What Impact Does a Stock Redemption Have on Stock Price?
Original post by Dana Griffin of Demand Media
One common practice among companies with shareholders is buyback or stock redemption. When companies sell stocks to raise money, they lose both ownership in the company and profits related to the ownership. Companies redeem stocks for several reasons, but some companies use a buyback as a method of increasing share price. While this seems to make sense, there's no guarantee that reducing the number of available shares of stock will outweigh a decline in stock price due to lack of faith in the company.
Stock Redemption Definition
A stock redemption occurs when the business buys back shares from stockholders. The organization does this for several different reasons: to buy out unqualified or unwanted shareholders before an election, when the company must buy out a departing owner or investor, when the court orders a buyout or to keep the total number of shareholders under the 500-shareholder limit for private companies. The firm could sell the shares to other shareholders, but sometimes they don't have enough capital to purchase all the additional shares.
Because stock redemption reduces the number of shares held by the investors, it increases the EPS, or earnings per share. Generally, investors and company executives think that increased EPS translates to increased share price. Mathematically, however, that belief doesn't pan out. Leaving out the effect of taxes and emotions for the moment, consider what purchasing shares changes mathematically. When the company spends its liquid cash or increases its debt to purchase shares, the price-to-earnings ratio drops. That decrease is offset by the increase in EPS, which means that the actual share price doesn't change.
Effect of Taxation
When you use company capital or debt to buy shares you increase the company's value by a small amount. Less interest earning capital means lower taxes for the company. That results in a higher percentage of income. The value increases even more when the company purchases shares using debt since all interest payments are tax deductible. Buyback benefits remove tax penalties that increase the share price by up to 2 percent.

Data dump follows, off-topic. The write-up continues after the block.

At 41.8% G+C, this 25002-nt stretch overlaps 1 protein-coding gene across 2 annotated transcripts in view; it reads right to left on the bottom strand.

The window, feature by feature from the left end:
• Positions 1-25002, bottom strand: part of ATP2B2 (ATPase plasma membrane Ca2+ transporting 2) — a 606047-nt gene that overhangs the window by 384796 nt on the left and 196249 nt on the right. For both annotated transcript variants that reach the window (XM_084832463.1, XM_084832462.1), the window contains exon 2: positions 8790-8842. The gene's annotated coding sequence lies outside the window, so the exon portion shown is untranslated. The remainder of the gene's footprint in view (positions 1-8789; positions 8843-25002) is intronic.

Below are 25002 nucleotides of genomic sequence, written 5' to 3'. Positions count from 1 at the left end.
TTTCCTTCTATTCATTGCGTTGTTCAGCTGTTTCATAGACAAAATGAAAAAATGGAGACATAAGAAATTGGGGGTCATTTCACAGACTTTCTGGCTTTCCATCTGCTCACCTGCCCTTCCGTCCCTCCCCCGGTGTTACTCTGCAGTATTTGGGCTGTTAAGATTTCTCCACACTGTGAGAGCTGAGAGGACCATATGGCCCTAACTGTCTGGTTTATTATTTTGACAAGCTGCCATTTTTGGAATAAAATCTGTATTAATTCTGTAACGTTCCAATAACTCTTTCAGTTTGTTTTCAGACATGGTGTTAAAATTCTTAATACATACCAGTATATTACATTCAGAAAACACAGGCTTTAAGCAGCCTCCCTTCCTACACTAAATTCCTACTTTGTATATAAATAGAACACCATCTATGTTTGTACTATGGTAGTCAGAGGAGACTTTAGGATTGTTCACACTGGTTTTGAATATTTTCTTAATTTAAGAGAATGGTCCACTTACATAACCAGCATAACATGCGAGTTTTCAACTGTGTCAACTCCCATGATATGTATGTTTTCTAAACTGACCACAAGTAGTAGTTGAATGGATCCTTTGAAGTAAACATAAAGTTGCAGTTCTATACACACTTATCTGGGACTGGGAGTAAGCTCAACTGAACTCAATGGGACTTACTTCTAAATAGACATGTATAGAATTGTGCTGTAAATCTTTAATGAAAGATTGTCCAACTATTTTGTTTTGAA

While there's no numerical reason for buybacks to increase share price more than slightly, emotions play a big part in determining the relationship between buybacks and share price. Some companies see share price increases by 2 percent to 3 percent for small buybacks and up to 16 percent for larger buybacks. However, buyback programs don't guarantee an increase in share price when the stockholders worry about company performance. Operational performance remains the No. 1 way to increase share price, but shareholders do like it when the company puts capital back into itself rather than something possibly wasteful like an unwise acquisition. One major drawback of unsupported EPS and share-price increase is a downfall in long-term investment health.
- McKinsey & Company; Number 3: The Value of Share Buybacks; Richard Dobbs; 2005
- The Business Owner; Case Study: Minority Share Buyback; 2011
- American Printer; Examining Stock Redemption Rules; Shelly Donald F., Jr.; August 1996
- TIME: Business; Stock Buybacks Return Despite Volatile Market; Janet Morrissey; June 2010
- Fredrikson & Byron P.A.; Stock Redemptions: An Improved Tool; Thomas W. Garton; December 2005
- The Free Library; Corporate Stock Redemption: Not Always Black & White; Robert M. Kozub et al; 1992
About the Author
Dana Griffin has written for a number of guides, trade and travel periodicals since 1999. She has also been published in "The Branson Insider" newspaper. Griffin is a CPR/first-aid instructor trainer for the American Red Cross, owns a business and continues to write for publications. She received a Bachelor of Arts in English composition from Vanguard University.
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